When To Withdraw LSAT Applications?

Preparing for the LSAT can be a nerve wracking experience, especially since you know that your future depends on your performance in the exam. You do everything possible to make sure you put your best step forward as the test day approaches. But it can happen that you are just not ready.

Imagine a scenario where your LSAT date is just around the corner and you feel that your preparations are not up to the mark for one reason or another. There is nothing wrong with admitting that; if anything it shows self-awareness and the fact that you take the exam quite seriously.

When should you withdraw LSAT application?

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While you have the option of taking the LSAT again, it can be a draining experience. If you feel you cannot get to your best score in the upcoming LSAT then you are well within your rights to withdraw your application.

There are many candidates who get overwhelmed with the preparations and are prone to high levels of anxiety or physical strain. If you are going through a similar situation then you are better off taking the LSAT at a later date.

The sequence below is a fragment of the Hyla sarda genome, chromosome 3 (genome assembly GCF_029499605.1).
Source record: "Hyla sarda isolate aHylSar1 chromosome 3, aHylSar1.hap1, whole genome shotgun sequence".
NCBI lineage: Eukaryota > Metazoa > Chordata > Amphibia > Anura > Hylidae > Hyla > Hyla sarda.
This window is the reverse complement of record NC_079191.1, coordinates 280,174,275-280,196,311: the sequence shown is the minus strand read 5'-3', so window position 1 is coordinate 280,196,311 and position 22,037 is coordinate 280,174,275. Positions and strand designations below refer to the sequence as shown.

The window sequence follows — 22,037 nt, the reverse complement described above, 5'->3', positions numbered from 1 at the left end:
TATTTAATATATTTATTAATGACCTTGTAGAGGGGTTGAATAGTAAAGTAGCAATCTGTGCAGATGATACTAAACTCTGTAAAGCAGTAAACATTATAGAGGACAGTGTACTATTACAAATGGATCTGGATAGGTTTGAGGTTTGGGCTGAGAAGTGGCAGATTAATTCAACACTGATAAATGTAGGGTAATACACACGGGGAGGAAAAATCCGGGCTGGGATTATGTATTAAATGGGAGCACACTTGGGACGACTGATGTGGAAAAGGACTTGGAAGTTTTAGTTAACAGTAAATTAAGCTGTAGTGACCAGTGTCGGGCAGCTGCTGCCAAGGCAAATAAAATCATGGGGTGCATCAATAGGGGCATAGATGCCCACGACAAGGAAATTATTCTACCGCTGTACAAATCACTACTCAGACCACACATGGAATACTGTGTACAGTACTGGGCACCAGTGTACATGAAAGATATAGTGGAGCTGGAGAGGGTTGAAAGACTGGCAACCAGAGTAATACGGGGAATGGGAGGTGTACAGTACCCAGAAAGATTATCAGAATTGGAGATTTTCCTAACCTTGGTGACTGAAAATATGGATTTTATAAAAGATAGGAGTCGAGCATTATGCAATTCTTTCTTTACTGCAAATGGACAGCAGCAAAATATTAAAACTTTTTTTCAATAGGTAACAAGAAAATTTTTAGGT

Withdrawing LSAT application – know your options

Of course there is a precedent to candidates withdrawing their LSAT applications. And it’s exercised more frequently than you might think. Here are different options you can choose from:

  • Withdraw registration – LSAC has a “withdrawal” option for test takers and you can exercise it up to midnight before the test day. There are no negative consequences besides losing the registration fee. Withdrawal will not even show up on your score report.
  • Remain absent – You simply do not show up on test day and lose your registration fee. Your absence shows on your LSAC score report though. But there could be several reasons you couldn’t make it on the test day, and a brief explanation in the addendum section of the application can suffice.
  • Cancel your score – You can do that by showing up for your test and canceling before you start, just after taking it, or up to six days after the LSAT. The last two options make more sense because you at least get a real time testing experience.

There’s nothing wrong with not being ready for LSAT first time around; you can always give it your best shot at the next date.


You should also read: Application Timeline For September LSAT Takers

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